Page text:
I’m not lying.
Thankfully, the rest made reasonable picks in Joey Votto (17 votes), Buster Posey and Bryce Harper (six), Ryan Braun and Justin Upton (three), Andrew McCutchen (two), and Matt Kemp, Jason Heyward and Giancarlo Stanton (one).
Ryan Howard is 33 years old and is still visibly limping from an Achilles injury that caused him to miss half of last season. He’s been average or better by Wins Above Replacement (2 or more WAR) in one of the last four seasons, according to Baseball Reference. He plays average defense if you’re being generous with your evaluation, and he’s one of baseball’s worst base runners. He would have to put up numbers reminiscent of his 2006 for him to even come close to sniffing votes for NL MVP.
Perhaps Schilling and Cora have been swayed by his .336 average, seven home runs, and 16 RBI in spring training, but if you bank that much on spring training stats, you would have had some serious egg on your face in 2011 with Jake Fox.
Though stranger things have happened.
The Rays started Sergio Romo on back-to-back days and if that sounds weird to you, you’re not alone. Romo, of course, was the star closer for the Giants for a while, helping them win the World Series in 2012 and ’14. He’s been a full-time reliever dating back to 2006, when he was at Single-A.
In an effort to prevent lefty Ryan Yarbrough from facing the righty-heavy top of the Angels’ lineup (Zack Cozart, Mike Trout, Justin Upton), Romo started Saturday’s game, pitching the first inning before giving way to Yarbrough in the second. Romo struck out the side, in fact. The Rays went on to win 5-3.
The Rays did it again on Sunday afternoon, starting Romo. This time, he got four outs before giving way to Matt Andriese. Romo walked two without giving up a hit while striking out three. The Angels managed to win 5-2 however.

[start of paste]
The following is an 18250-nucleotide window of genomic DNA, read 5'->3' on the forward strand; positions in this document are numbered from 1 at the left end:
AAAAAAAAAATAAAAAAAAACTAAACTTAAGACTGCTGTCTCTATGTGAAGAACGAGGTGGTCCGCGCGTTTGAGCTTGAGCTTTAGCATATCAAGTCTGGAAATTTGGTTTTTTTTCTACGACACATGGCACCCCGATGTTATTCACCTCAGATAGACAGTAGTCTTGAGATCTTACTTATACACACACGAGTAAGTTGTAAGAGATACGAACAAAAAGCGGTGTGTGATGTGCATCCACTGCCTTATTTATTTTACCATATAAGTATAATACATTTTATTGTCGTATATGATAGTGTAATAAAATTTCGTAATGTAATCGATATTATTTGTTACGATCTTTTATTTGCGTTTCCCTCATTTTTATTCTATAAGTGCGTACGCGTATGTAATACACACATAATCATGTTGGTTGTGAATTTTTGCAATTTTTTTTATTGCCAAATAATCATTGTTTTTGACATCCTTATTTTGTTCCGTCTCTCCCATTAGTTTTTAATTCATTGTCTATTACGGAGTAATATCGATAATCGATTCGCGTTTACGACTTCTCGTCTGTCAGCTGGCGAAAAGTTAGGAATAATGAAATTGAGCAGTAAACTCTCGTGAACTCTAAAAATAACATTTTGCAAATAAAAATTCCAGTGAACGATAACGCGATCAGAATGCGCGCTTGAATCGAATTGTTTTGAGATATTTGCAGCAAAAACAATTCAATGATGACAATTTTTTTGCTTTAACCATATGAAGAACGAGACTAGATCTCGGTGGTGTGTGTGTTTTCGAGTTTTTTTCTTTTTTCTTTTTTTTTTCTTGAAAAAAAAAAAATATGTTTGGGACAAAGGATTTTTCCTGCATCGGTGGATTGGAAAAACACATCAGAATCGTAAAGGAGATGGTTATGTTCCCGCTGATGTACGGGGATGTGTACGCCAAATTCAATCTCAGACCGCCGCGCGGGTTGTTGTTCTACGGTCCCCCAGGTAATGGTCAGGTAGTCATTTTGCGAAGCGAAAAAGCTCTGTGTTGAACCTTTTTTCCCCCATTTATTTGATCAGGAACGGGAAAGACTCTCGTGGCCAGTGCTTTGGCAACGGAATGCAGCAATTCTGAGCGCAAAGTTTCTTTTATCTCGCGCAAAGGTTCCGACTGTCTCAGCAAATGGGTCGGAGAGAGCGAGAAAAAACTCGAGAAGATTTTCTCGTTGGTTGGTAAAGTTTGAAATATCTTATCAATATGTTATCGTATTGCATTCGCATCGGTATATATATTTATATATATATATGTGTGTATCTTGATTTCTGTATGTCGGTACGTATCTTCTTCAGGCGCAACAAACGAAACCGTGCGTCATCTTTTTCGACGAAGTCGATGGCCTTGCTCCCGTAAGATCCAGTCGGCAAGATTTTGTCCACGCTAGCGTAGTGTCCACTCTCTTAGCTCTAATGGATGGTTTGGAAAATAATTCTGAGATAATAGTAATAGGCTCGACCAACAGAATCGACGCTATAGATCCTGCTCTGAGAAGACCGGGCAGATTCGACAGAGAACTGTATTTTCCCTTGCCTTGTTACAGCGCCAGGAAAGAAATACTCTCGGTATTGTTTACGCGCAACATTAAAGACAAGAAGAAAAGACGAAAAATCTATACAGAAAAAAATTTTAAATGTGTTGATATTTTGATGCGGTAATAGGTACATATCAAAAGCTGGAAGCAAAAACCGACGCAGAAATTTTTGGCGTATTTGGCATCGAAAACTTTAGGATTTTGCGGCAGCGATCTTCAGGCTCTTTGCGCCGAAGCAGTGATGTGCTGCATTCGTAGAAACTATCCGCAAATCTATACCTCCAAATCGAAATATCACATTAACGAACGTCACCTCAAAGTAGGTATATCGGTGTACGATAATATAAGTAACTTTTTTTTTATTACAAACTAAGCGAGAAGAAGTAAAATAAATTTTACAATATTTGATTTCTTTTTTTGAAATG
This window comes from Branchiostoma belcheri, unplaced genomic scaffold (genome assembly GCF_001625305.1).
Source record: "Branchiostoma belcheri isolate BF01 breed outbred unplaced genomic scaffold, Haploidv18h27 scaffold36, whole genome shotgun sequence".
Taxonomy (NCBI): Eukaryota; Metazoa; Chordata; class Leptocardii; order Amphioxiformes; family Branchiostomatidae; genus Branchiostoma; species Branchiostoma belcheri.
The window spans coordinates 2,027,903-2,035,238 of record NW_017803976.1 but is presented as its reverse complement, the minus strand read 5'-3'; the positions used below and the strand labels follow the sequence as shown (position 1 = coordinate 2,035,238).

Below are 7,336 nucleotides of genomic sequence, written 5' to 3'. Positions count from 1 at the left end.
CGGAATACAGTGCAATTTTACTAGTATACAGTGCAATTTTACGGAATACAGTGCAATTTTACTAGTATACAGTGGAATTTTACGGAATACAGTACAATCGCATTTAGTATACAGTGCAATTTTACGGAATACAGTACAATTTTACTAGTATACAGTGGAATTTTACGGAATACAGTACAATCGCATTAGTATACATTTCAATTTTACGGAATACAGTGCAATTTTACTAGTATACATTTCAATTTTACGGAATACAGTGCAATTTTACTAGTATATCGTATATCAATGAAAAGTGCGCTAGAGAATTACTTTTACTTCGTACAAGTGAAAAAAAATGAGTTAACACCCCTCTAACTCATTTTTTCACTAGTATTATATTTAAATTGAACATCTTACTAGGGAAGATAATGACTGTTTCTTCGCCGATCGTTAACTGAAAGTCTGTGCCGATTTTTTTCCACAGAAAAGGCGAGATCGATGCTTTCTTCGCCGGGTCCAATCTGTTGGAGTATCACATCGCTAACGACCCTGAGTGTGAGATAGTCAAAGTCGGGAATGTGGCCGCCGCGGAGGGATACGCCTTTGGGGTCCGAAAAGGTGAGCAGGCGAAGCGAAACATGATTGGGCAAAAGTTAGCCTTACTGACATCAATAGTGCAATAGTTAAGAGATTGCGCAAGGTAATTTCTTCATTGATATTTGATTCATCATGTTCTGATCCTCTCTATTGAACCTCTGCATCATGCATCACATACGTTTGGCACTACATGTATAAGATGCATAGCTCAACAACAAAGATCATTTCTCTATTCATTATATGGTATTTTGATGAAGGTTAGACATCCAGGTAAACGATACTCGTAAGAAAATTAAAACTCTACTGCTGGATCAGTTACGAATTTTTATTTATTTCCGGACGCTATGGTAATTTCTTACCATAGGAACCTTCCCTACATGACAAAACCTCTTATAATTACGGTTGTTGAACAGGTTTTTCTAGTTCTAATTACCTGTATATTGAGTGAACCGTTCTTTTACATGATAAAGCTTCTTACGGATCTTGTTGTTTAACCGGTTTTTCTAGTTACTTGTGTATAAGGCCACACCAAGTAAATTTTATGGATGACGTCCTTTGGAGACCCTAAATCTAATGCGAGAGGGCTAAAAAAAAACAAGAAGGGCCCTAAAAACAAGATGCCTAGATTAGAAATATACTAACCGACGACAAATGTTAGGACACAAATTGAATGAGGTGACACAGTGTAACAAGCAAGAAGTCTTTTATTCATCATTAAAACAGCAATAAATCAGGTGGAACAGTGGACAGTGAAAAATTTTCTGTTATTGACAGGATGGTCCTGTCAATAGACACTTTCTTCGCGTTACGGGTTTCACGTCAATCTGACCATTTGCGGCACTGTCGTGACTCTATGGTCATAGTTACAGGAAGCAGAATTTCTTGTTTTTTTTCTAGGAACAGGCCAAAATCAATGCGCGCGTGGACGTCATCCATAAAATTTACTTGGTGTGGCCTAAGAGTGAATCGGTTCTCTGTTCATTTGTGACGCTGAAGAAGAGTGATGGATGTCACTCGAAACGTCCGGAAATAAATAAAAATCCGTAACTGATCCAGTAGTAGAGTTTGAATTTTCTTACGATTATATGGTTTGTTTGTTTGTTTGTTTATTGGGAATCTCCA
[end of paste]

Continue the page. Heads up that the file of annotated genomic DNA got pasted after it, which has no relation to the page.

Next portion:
Despite Sunday’s win, Cozart wasn’t a happy camper with the way the Rays used Romo. Via Fabian Ardaya of The Athletic, Cozart said, “It was weird … It’s bad for baseball, in my opinion … It’s spring training. That’s the best way to explain it.”
It’s difficult to see merit in Cozart’s argument. It’s not like the Rays were making excessive amounts of pitching changes; they used five on Saturday and four on Sunday. The games lasted three hours and three hours, 15 minutes, respectively. The average game time is exactly three hours so far this season. I’m having trouble wondering how else Cozart might mean the strategy is bad for baseball.
It seems like the real issue is that Cozart is afraid of the sport changing around him. The Rays, like most small market teams, have to find their edges in slight ways. The Rays aren’t doing this blindly; the strategy makes sense based on their opponents’ starting lineup. The idea of valuing on-base percentage was scoffed at. Shifting was scoffed at and now every team employs them to some degree. Who knows if starting a reliever for the first three or four outs will become a trend, but it’s shortsighted to write it off at first glance.